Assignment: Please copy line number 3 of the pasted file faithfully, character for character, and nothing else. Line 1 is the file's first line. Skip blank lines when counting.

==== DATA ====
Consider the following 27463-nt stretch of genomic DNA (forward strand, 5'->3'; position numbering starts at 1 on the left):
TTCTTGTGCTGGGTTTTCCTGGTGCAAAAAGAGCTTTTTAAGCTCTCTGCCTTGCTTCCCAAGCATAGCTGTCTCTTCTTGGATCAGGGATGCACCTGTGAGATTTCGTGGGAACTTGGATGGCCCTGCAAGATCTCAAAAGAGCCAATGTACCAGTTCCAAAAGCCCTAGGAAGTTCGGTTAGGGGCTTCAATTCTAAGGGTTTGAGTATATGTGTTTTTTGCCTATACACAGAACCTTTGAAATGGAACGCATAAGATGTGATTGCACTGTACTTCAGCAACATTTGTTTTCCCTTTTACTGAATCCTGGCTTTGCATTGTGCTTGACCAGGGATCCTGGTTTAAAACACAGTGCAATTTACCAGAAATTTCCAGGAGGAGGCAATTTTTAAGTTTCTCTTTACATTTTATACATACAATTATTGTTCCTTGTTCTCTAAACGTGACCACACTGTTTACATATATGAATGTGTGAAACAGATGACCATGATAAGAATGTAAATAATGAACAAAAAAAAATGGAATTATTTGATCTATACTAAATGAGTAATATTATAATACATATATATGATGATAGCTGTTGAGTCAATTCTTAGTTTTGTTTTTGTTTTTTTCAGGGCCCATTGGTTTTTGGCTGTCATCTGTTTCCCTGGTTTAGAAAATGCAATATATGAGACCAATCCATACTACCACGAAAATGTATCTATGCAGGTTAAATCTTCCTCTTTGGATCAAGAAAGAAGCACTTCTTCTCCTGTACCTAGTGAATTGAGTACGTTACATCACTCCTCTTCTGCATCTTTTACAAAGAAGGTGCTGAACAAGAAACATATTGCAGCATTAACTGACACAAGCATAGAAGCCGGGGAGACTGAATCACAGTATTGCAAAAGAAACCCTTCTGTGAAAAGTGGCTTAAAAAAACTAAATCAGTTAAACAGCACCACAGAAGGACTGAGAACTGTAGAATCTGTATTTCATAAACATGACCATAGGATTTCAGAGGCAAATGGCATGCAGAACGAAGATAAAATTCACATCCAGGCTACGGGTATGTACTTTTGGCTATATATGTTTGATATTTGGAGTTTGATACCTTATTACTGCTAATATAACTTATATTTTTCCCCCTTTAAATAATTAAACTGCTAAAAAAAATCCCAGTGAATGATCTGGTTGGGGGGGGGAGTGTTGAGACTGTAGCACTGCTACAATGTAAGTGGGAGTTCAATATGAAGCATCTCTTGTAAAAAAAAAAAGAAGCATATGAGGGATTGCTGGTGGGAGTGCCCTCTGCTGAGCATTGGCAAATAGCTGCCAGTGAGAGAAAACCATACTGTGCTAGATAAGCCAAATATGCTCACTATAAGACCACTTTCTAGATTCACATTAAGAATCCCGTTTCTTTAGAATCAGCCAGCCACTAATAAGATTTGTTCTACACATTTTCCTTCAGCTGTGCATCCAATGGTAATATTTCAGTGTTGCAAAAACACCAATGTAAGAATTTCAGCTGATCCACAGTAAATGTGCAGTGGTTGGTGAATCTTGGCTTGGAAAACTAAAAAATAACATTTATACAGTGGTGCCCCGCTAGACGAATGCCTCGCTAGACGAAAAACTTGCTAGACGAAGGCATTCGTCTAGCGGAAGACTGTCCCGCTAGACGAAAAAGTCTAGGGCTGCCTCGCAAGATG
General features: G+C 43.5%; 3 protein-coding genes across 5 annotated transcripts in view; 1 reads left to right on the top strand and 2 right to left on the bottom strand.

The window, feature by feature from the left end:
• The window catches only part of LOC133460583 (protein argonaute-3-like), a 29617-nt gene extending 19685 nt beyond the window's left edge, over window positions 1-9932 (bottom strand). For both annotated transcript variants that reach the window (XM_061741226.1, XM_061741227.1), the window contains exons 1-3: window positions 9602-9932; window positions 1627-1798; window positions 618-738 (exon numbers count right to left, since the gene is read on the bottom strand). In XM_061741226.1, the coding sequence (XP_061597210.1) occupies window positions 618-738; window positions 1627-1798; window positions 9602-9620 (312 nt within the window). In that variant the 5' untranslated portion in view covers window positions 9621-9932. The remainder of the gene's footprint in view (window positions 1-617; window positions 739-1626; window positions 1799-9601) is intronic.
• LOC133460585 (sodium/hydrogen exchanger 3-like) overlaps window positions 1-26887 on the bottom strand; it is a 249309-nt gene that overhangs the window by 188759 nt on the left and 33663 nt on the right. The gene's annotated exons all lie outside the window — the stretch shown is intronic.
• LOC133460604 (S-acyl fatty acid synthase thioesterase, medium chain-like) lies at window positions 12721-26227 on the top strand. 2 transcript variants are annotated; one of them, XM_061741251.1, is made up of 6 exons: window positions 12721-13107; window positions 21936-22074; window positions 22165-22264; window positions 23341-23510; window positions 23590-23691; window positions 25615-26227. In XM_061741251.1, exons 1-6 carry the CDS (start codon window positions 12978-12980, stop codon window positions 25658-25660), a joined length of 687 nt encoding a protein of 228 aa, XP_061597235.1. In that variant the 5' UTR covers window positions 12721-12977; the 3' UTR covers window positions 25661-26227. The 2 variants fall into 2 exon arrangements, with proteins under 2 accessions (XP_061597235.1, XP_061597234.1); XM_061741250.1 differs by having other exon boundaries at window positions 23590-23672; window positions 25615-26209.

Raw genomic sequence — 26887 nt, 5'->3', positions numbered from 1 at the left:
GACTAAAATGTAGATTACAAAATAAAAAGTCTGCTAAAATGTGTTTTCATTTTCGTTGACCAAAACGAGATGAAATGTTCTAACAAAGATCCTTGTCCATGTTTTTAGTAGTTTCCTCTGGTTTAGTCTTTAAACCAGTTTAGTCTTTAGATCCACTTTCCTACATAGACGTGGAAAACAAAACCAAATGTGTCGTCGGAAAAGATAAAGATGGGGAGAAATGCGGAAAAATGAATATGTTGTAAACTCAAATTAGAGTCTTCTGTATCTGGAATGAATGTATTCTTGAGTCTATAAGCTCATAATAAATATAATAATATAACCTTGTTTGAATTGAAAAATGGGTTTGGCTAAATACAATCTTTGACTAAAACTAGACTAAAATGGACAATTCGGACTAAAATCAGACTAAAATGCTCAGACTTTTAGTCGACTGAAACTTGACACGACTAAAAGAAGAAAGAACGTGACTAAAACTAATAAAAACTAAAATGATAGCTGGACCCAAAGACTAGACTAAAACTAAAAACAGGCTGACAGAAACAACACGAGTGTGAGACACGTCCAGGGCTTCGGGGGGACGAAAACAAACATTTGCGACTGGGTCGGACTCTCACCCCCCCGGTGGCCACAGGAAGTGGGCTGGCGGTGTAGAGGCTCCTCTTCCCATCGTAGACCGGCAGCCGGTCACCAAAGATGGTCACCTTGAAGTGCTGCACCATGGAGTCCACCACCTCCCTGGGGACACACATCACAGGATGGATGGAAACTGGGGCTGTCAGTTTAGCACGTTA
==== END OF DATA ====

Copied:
General features: G+C 43.5%; 3 protein-coding genes across 5 annotated transcripts in view; 1 reads left to right on the top strand and 2 right to left on the bottom strand.